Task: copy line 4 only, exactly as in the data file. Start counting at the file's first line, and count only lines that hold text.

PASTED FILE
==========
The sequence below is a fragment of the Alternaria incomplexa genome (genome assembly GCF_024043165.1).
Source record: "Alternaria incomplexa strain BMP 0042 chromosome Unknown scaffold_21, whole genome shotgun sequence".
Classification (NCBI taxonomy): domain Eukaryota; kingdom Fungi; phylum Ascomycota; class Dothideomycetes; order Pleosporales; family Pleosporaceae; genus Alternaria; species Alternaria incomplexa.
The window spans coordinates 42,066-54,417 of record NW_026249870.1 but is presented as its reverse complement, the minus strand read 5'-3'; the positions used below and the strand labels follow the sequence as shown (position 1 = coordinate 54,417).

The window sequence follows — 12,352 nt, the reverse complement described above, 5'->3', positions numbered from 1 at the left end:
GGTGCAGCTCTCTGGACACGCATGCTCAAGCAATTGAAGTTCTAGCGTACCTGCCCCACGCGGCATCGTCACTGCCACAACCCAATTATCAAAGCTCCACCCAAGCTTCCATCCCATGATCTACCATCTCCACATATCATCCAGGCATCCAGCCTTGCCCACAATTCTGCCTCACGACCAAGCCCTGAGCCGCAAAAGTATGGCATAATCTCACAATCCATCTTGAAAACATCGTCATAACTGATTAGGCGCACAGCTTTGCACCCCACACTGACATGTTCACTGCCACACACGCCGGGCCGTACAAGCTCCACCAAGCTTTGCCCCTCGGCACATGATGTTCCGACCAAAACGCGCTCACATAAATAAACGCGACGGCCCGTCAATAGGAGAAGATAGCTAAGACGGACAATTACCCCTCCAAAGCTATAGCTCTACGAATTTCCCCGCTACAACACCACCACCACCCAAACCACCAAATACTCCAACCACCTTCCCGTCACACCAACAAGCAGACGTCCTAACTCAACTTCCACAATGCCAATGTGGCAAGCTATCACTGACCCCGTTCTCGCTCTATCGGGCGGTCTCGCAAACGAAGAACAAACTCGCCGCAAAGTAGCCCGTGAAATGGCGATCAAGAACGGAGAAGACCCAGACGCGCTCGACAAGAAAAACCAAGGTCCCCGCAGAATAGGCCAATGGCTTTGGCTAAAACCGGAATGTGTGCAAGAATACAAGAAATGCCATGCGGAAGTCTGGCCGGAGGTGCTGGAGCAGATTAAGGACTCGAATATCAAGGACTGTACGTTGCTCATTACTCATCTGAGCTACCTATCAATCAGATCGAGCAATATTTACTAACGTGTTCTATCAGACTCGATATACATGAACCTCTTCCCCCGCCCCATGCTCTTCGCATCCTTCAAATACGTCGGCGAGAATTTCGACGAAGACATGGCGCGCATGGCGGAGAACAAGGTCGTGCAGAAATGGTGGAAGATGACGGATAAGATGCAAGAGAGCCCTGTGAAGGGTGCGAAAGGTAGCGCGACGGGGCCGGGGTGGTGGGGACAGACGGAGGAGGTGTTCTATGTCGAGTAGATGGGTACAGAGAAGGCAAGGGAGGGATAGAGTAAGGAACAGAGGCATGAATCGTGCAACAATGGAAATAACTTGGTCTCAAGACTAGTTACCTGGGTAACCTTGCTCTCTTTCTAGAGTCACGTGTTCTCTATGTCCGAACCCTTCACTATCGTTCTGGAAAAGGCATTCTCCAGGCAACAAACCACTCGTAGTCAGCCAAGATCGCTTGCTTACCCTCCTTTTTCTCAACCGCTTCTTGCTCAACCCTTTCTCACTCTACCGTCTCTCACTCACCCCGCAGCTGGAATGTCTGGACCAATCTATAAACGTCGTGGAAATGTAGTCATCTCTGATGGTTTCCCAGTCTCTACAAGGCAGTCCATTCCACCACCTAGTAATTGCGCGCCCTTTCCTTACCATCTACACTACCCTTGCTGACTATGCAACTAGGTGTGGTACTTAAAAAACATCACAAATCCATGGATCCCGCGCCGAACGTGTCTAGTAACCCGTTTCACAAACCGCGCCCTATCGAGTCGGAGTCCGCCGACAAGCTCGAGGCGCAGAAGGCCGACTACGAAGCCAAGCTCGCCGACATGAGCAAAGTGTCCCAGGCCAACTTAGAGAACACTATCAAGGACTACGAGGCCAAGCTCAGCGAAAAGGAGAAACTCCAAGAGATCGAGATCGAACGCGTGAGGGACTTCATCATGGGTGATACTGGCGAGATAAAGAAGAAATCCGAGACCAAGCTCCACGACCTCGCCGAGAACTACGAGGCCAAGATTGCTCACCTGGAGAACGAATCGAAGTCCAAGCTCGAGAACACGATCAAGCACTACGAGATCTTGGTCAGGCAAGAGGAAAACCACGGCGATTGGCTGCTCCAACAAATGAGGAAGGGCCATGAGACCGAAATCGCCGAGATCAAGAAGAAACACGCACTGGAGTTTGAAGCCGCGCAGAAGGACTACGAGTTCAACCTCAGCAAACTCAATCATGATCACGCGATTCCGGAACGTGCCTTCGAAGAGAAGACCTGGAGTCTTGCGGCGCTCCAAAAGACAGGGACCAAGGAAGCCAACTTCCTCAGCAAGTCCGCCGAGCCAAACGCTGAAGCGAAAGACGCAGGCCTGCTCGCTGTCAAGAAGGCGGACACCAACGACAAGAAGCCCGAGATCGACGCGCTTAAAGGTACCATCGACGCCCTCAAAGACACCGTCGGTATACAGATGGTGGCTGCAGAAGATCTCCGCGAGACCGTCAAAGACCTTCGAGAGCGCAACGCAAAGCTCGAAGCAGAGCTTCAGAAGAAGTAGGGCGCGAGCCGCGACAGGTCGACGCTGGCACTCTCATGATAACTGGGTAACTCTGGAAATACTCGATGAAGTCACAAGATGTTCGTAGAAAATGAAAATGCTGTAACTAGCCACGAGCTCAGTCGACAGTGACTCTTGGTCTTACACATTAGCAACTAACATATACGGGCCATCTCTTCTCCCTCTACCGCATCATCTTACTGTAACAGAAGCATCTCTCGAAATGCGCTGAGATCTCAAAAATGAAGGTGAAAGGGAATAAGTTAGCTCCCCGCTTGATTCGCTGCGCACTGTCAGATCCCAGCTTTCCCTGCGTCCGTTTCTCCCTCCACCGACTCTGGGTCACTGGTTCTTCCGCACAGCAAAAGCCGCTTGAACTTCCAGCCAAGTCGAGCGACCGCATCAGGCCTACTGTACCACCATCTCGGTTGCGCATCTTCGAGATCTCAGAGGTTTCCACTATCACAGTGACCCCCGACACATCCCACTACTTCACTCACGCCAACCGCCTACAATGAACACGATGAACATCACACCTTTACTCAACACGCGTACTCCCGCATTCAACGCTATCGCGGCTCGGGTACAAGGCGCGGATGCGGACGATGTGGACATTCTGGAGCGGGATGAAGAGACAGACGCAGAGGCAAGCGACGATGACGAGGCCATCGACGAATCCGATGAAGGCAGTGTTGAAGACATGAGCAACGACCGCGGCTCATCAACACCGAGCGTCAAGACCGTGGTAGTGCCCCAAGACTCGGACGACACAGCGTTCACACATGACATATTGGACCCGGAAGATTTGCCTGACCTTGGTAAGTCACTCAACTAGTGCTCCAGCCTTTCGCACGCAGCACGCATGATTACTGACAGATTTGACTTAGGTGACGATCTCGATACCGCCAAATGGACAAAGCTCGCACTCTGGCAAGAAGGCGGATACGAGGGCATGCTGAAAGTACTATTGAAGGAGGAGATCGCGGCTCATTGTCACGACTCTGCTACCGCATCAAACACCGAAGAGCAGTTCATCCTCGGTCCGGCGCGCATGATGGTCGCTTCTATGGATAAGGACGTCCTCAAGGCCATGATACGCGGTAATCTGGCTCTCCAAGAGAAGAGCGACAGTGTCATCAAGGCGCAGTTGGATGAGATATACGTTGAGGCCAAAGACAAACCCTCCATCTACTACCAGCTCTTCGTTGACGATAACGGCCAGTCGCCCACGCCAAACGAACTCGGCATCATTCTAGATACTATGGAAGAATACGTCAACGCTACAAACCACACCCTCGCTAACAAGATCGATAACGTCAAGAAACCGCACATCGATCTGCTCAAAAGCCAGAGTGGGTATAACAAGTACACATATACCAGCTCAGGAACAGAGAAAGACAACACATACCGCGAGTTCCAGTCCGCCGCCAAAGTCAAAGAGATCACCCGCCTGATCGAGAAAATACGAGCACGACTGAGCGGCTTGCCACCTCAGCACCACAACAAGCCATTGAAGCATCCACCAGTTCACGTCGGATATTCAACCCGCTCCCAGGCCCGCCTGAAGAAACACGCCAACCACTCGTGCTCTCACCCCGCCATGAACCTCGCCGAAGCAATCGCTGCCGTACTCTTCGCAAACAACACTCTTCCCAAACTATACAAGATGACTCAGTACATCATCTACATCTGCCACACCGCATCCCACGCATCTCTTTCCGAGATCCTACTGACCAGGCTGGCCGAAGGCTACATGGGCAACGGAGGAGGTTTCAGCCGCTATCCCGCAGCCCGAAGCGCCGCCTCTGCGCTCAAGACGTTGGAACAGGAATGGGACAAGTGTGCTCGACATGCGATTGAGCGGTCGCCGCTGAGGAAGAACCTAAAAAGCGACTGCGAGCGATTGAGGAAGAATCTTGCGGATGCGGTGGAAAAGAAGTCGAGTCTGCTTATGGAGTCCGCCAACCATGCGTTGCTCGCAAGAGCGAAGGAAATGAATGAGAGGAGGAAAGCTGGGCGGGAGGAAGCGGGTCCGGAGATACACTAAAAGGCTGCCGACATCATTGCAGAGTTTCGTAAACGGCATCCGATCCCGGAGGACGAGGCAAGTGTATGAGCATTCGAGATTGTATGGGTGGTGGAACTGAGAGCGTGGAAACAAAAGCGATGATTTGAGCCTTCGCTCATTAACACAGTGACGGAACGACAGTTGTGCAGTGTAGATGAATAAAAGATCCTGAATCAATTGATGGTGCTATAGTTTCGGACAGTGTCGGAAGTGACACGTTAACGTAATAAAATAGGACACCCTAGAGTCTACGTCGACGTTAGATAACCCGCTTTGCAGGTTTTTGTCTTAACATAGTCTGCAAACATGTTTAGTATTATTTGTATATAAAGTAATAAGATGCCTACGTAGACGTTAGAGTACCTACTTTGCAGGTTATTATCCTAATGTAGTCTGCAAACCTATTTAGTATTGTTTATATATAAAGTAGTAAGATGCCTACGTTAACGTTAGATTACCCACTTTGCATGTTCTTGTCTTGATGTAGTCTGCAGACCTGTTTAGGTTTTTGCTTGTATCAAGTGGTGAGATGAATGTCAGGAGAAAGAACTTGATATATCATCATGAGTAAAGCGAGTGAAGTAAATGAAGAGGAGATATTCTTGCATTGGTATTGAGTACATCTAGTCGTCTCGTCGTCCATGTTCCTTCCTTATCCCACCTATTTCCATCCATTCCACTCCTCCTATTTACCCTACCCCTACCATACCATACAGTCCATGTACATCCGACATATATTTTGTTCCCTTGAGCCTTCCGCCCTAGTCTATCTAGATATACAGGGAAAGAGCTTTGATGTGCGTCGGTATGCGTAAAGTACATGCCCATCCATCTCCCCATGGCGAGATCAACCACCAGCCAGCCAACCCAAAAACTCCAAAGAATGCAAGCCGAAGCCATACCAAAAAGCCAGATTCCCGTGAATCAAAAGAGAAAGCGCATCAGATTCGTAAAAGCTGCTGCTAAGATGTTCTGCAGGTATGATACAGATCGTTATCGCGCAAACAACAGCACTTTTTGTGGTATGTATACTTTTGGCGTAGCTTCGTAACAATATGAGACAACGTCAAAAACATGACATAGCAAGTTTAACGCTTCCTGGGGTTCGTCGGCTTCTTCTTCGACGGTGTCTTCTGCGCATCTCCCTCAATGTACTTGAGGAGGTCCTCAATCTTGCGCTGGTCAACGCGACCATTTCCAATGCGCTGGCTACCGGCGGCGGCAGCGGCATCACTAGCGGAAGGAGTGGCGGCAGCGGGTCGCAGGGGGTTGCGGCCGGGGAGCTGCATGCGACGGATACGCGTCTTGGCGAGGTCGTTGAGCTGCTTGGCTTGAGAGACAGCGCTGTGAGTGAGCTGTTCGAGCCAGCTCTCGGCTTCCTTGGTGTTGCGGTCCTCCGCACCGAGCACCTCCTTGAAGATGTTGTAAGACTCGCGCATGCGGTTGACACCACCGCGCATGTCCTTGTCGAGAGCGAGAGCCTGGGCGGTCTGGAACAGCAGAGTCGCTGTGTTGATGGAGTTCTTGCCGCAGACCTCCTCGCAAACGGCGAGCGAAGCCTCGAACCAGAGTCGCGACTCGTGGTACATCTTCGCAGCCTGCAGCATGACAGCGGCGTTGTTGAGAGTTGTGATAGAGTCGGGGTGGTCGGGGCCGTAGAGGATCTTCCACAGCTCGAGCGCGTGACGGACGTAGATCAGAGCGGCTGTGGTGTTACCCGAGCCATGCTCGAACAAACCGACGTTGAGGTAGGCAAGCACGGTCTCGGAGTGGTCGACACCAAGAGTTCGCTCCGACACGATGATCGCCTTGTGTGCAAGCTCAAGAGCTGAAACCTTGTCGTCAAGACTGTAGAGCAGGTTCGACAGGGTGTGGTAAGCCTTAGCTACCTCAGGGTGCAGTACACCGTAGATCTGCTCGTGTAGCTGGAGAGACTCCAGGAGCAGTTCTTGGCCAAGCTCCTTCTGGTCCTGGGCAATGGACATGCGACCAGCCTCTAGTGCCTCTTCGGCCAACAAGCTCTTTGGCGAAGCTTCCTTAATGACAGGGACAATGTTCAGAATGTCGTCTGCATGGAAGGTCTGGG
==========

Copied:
The window spans coordinates 42,066-54,417 of record NW_026249870.1 but is presented as its reverse complement, the minus strand read 5'-3'; the positions used below and the strand labels follow the sequence as shown (position 1 = coordinate 54,417).